A Slight Canadian Detour

Jake%20Barton%208-16-13The last time Jake Barton spent any time in Shakopee, the racetrack was called Canterbury Downs and he was called every other hour by an agent in Canada who wanted him there.

Long story short. Barton left Shakopee for a weekend trip to Assiniboia Downs, wound up falling in love, getting married and now, 24 years later, is back in Shakopee.

The story began unfolding in 1989. Barton spent 1 ½ months in Shakopee riding for Doug Oliver among others. He couldn’t seem to shake an agent named Roger Oleksiw, encouraged to call the rider by the owners of Assiniboia Downs, who knew Barton from trips to Turf Paradise in Phoenix.

“He’d call me at 1 a.m., 2 a.m., constantly. Basically, I went up there to get the guy off my back,” Barton recalled with a chuckle. Barton met the agent’s daughter, Cheryl, the day he arrived, dated her the next day and wound up marrying her a year later. And the guy he wanted off his back became his father-in-law.

Barton In the meantime had to do some shopping after leaving Canterbury in 1989. He brought only enough clothes for the weekend.

In the last two decades, Barton has raced throughout Canada and the Southwest, settling at Prairie Meadows for recent summers after the Phoenix meet.

He decided to try Canterbury Park after the purses were increased through the partnership with the Mdewakanton Sioux Community of Mystic Lake.

“It fits better with the meet in Phoenix, too,” he said.

For the record, Barton did return to Canterbury two years ago to ride in a stake race.

He displays two of his life’s loves on his shoulders – the Browning logo tattooed on one, his wife’s name on the other.

People who know him say he disappears immediately whenever he’s done riding for the day at Turf Paradise. “Yeah, if I don’t ride the last race I can still get in an hour of hunting when I get home,” he said.

His residence in Surprise is near a patch of state land that offers ample opportunity for bird hunting, quail and dove.

“Every chance I get,” he said.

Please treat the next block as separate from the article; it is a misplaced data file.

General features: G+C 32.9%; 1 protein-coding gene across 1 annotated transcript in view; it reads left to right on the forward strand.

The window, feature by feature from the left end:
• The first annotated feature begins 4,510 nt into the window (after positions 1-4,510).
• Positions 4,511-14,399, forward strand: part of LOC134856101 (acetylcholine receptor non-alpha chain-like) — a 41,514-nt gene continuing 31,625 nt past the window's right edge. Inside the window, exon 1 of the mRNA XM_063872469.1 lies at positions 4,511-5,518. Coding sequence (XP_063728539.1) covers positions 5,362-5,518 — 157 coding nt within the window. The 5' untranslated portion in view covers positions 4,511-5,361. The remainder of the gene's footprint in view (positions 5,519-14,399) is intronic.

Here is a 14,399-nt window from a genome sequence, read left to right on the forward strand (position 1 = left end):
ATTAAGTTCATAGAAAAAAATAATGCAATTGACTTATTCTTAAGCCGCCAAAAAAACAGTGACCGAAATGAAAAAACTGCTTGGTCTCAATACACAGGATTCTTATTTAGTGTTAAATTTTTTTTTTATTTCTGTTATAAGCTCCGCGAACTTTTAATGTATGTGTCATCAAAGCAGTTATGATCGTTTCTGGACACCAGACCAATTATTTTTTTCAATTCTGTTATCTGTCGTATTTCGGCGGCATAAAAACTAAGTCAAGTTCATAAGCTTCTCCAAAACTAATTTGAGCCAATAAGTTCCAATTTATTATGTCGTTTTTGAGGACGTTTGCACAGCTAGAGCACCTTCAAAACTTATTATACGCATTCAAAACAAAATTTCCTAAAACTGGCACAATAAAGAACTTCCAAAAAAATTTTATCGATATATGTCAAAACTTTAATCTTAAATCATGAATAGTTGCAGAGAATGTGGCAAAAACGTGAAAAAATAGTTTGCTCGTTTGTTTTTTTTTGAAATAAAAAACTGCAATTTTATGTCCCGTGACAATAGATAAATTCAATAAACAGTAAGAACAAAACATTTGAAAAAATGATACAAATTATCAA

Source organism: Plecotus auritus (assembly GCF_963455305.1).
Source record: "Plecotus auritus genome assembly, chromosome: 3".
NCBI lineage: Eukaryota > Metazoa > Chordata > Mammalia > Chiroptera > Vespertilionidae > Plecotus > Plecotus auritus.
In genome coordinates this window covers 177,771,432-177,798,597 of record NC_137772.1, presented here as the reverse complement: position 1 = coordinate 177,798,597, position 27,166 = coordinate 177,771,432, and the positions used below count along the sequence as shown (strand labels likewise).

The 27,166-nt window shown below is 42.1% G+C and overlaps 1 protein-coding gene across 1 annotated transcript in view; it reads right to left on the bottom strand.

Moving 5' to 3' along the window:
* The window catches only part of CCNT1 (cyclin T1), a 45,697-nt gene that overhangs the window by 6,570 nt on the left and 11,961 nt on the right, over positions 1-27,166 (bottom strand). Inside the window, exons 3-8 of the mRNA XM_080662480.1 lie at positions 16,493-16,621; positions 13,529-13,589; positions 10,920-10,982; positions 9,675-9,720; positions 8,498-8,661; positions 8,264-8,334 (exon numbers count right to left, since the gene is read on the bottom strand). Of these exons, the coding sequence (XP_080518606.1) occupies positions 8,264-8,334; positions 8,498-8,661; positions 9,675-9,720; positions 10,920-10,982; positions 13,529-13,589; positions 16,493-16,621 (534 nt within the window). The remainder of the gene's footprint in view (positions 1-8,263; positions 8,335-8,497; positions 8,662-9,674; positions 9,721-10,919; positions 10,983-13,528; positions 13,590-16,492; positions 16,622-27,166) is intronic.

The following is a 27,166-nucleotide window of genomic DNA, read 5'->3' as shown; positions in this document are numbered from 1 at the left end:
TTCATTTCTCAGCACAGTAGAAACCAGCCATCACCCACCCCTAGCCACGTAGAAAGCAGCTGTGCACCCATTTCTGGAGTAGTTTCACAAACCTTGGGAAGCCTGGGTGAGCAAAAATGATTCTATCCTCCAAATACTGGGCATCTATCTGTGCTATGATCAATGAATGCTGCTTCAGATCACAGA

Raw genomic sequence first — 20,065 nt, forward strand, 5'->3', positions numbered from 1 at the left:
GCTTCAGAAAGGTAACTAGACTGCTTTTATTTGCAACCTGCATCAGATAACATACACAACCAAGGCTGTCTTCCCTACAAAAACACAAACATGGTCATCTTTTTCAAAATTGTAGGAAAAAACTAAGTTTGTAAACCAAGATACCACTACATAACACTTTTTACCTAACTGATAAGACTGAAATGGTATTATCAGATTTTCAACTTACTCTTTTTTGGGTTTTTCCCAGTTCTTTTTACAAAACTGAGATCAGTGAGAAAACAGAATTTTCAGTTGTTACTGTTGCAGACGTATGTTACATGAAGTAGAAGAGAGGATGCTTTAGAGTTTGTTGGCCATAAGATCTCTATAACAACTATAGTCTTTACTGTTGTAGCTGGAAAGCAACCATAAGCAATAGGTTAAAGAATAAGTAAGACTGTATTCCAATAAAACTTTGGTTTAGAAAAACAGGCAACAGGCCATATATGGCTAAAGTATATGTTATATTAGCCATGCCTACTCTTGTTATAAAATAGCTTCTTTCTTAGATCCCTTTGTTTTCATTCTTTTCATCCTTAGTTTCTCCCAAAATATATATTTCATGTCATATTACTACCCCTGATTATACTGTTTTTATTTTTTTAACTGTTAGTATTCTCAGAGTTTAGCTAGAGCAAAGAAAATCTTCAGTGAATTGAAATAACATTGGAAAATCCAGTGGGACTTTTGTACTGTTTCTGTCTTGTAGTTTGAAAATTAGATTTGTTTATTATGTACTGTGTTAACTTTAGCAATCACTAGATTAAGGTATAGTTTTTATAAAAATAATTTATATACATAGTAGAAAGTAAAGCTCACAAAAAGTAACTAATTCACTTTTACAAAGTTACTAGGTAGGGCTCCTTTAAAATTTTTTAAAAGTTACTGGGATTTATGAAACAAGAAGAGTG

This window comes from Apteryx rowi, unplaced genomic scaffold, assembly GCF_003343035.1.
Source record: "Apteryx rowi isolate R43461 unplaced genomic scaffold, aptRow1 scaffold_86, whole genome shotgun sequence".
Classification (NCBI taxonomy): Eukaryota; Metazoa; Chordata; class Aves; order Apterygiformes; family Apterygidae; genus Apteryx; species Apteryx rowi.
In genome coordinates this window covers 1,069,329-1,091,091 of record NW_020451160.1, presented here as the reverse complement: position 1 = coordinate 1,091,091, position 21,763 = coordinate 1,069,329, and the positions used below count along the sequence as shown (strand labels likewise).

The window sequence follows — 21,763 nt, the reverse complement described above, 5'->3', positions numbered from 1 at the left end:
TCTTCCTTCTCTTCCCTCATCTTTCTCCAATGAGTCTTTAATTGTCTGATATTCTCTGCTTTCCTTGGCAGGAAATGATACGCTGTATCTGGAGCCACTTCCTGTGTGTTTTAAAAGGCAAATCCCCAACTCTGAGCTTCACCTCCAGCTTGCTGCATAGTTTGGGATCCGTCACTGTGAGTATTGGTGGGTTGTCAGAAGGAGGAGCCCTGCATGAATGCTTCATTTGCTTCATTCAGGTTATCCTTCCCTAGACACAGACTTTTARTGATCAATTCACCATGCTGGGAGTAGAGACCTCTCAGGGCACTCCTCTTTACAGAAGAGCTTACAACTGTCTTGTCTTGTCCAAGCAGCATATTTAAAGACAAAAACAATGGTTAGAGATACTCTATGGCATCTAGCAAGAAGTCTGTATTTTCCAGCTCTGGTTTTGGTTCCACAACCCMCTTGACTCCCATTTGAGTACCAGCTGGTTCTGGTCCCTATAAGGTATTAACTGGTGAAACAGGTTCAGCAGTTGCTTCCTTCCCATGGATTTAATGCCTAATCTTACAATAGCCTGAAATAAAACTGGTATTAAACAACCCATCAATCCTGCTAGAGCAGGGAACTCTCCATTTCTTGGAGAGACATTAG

His weapon of choice is a Browning 12-guage, and it has been useful in various ways over the years.

“I always wear snake boots when I’m out,” he explained. “I’ve stepped on rattlers more than once.”

On one occasion, traipsing through desert shrubs and grass the barrel head of his Browning came in direct contact with a rattler. “That snake was about 6 ½ feet long,” he said. “He was traveling through the grass so he wasn’t coiled and couldn’t strike.”

Nonetheless, the Browning was put into service on the spot.

The Bartons have two children, Jessica who is on a full ride soccer scholarship at Grand Canyon University, and Justin, a senior at Willow Canyon High School in Surprise.

There is one other love that Jake and Cheryl share – dancing. Two-step, swing, you name it. “I can hunt in the daylight and dance when it gets dark,” Jake said.

As Barton carried on a conversation Friday night, young Alex Canchari, hoping to overtake Dean Butler for the riding title this summer, stopped momentarily to discuss a race with the veteran rider.

Barton has won titles in the past in Canada but such pursuits are not part of his goals at age 46. “I’m more of a money rider now,” he said.

Making a living.

The purses at Prairie Meadows provided that opportunity, yet there is another factor today not present during Barton’s trip to Canterbury Downs in 1989.

“This just fits better,” he said. “You only have to move once if you come here after the Phoenix meet,” he said. “And then you go back when Canterbury is done.”

Shakopee in the summer. Phoenix all winter.

Hard to beat.

This blog was written by Canterbury Staff Writer Jim Wells. Wells was a longtime sportswriter at the Pioneer Press and is a member of the Canterbury Park Hall of Fame.

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